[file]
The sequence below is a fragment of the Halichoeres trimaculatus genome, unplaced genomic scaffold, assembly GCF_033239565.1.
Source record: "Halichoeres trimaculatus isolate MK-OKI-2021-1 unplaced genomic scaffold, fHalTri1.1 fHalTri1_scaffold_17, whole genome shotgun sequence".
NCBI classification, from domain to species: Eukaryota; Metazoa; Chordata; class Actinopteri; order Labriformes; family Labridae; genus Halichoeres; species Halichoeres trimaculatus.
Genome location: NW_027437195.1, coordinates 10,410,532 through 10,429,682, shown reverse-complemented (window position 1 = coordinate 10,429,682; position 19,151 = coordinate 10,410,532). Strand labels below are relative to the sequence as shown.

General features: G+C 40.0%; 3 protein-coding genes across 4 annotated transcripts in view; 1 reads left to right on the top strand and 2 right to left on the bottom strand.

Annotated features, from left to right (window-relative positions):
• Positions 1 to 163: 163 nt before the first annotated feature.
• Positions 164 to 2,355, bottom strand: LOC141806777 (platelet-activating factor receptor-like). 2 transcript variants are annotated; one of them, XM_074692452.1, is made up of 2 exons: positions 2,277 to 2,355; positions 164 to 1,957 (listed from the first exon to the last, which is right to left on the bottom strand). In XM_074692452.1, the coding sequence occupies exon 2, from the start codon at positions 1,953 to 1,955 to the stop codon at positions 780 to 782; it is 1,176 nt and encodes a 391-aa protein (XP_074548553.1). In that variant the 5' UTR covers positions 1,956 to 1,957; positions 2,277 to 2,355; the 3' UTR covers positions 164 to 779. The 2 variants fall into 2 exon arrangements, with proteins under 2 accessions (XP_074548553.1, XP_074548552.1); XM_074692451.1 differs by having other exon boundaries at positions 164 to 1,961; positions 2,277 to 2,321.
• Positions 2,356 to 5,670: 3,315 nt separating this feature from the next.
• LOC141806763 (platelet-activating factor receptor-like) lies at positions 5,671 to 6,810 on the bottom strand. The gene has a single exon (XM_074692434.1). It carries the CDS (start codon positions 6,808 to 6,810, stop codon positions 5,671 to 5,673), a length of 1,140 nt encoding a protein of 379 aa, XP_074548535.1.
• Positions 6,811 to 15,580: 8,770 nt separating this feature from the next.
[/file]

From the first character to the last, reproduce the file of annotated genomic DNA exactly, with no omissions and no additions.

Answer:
The sequence below is a fragment of the Halichoeres trimaculatus genome, unplaced genomic scaffold, assembly GCF_033239565.1.
Source record: "Halichoeres trimaculatus isolate MK-OKI-2021-1 unplaced genomic scaffold, fHalTri1.1 fHalTri1_scaffold_17, whole genome shotgun sequence".
NCBI classification, from domain to species: Eukaryota; Metazoa; Chordata; class Actinopteri; order Labriformes; family Labridae; genus Halichoeres; species Halichoeres trimaculatus.
Genome location: NW_027437195.1, coordinates 10,410,532 through 10,429,682, shown reverse-complemented (window position 1 = coordinate 10,429,682; position 19,151 = coordinate 10,410,532). Strand labels below are relative to the sequence as shown.

General features: G+C 40.0%; 3 protein-coding genes across 4 annotated transcripts in view; 1 reads left to right on the top strand and 2 right to left on the bottom strand.

Annotated features, from left to right (window-relative positions):
• Positions 1 to 163: 163 nt before the first annotated feature.
• Positions 164 to 2,355, bottom strand: LOC141806777 (platelet-activating factor receptor-like). 2 transcript variants are annotated; one of them, XM_074692452.1, is made up of 2 exons: positions 2,277 to 2,355; positions 164 to 1,957 (listed from the first exon to the last, which is right to left on the bottom strand). In XM_074692452.1, the coding sequence occupies exon 2, from the start codon at positions 1,953 to 1,955 to the stop codon at positions 780 to 782; it is 1,176 nt and encodes a 391-aa protein (XP_074548553.1). In that variant the 5' UTR covers positions 1,956 to 1,957; positions 2,277 to 2,355; the 3' UTR covers positions 164 to 779. The 2 variants fall into 2 exon arrangements, with proteins under 2 accessions (XP_074548553.1, XP_074548552.1); XM_074692451.1 differs by having other exon boundaries at positions 164 to 1,961; positions 2,277 to 2,321.
• Positions 2,356 to 5,670: 3,315 nt separating this feature from the next.
• LOC141806763 (platelet-activating factor receptor-like) lies at positions 5,671 to 6,810 on the bottom strand. The gene has a single exon (XM_074692434.1). It carries the CDS (start codon positions 6,808 to 6,810, stop codon positions 5,671 to 5,673), a length of 1,140 nt encoding a protein of 379 aa, XP_074548535.1.
• Positions 6,811 to 15,580: 8,770 nt separating this feature from the next.